By Soren Palmer
Rich Ellis hated telling people that he was in sales, and—worse—that he sold breast implants; it disguised the true merit of his occupation. He had built so many relationships with so many doctors – not to mention their nurses and wives and receptionists – that he could not remember the last time he had to make a cold call, that he had to walk into an office blind and pimp his product. His boss, a young hot-shot from Nashville who actually highlighted his hair, was always preaching the company mantra of the bottom line, and Rich knew that was simply because he was too young, too naïve to understand that nothing important ever happened without first building a relationship. God had put Rich on the earth for that very purpose, to cultivate relationships, starting with his family and spreading out into his work, extending to the assembly of women he had helped become more confident in their own bodies. And that was not even mentioning, of course, the victims of breast cancer he had aided, women for whom a mastectomy meant not only the loss of a breast, but the loss of feminine identity. Rich gave that identity back. Appearance and confidence.
He completed the double Windsor of his Brooks Brothers tie and slid the knot up to his throat, tightening it, then pulled a charcoal jacket from the hanger. He dropped a black and gold Mont Blanc pen into the inside breast pocket of his jacket, where it clinked against the silver case that housed his business cards: Rich Ellis, Mentor Corporation. You could not, obviously, look bad and sell aesthetics. Standing in his walk-in closet, flanked by suits and button-downs, Rich checked himself in the mirror. Life was one blessing after another.
There were concerns, however, that his blessings were running out; each day, shortly after he woke, he was ambushed by a series of thoughts that began with his wife and steered him toward a variety of measures that would result in her death. They were wretched thoughts. Unspeakable. And perhaps—given their abstract nature and how quickly he tapped the brakes on their explosive possibilities—that was why they did not frighten him: they were merely thoughts. So what if he found himself Googling “medical overdose”? It wasn’t an actual possibility, not like Foster Wright committing to his beloved Razorbacks. Foster was the best high school running back in the nation, from right here in Little Rock. His commitment would change everything.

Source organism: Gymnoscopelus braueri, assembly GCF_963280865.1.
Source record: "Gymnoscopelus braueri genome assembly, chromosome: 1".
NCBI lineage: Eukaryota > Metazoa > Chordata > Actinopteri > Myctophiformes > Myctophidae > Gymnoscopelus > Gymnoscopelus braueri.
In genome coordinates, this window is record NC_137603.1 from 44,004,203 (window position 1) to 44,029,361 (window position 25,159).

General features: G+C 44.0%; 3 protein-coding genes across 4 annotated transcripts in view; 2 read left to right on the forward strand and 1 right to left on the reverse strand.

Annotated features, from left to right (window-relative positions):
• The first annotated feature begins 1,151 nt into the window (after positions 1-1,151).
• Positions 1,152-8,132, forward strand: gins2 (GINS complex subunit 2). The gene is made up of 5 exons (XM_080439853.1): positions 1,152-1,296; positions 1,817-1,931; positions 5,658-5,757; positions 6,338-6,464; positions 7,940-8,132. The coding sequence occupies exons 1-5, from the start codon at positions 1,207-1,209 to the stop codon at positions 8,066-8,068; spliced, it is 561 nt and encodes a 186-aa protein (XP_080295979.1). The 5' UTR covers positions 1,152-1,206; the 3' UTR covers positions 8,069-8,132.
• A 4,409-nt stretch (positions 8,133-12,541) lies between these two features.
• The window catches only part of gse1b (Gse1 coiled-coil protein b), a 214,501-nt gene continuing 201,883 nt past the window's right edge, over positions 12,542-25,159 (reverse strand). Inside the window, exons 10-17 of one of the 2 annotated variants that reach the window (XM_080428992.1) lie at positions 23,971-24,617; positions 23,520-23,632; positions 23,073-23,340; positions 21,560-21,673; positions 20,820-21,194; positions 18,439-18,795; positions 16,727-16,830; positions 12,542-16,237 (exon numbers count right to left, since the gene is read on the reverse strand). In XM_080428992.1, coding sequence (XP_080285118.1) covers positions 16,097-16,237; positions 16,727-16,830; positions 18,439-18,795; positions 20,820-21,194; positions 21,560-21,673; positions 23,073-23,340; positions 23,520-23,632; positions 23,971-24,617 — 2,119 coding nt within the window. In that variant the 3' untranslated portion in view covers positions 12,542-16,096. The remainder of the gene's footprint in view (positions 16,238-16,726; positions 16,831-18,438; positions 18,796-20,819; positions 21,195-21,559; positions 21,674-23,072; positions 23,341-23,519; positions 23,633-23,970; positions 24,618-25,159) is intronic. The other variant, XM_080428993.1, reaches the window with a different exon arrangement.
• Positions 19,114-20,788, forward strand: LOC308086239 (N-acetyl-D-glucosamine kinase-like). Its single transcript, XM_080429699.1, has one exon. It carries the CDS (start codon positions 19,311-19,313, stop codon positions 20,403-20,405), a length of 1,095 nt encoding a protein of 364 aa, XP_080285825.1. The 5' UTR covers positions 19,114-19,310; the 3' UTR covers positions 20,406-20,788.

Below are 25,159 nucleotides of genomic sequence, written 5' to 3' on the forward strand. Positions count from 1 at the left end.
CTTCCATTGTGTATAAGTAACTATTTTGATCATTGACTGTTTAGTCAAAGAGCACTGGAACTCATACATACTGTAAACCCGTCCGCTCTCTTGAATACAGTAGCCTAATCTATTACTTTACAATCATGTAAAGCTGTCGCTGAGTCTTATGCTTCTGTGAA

It was like a life raft, that possibility, one he clung to tightly as he emerged from the ordered space of his closet—where he found his wife taking dirty clothes from the wicker hamper and folding them into piles on the bed, which he had made before getting dressed. Their bed had rustic metal posts. The comforter was of the Siberian goose down variety, which Rich had recently read was only a marketing myth, but one he did not care to investigate. His wife, now for thirty-seven years, was still quite beautiful, her body slender in lavender pajamas, her short brown hair silvering, mixing age with elegance. He had considered that when they first met, how well she would age, that she had the type of frame and face that would always maintain its shape—it was a shallow thought, he realized, even then, and one that rather embarrassed him, but there it was, instinctive and sovereign, rolling out the rest of his life before his eyes. Other characteristics, certainly more important characteristics—she was kind, hard-working, had a nimble laugh—would quickly reveal themselves, but the first thing he noticed was that she was beautiful, and would always be beautiful.
She shook out an undershirt and then folded it into a perfect square across her chest.
“Good morning,” he said, bracing for impact. Only in the last couple of months had she stopped remembering him, and it was not that often, but each instance was like a horse galloping over his body.
She looked up, surprised, and wrapped her composure into a tight ball. It was a devastating look that—only now—he immediately recognized: her head tilted slightly to the right, her large brown eyes studying him until her thin lips pursed in frustration and she ran a hand through her silvering hair in search of his name.
“Good morning,” she said, hesitantly. “Uncle Steven?”
Three years ago, when these lapses first started, he was certain he could jog her memory, that one of their three children’s names or a detail about their life or—right now—the reminder that he was her husband (born in Little Rock to the father of a gas station owner) would be the jumper cables needed to turn over her mind. But after multiple defeats, he had given up that fight.
“Yes,” he said, smiling, “Uncle Steven.” Then, slowly walking toward her, he asked, curiously, “What are you doing?”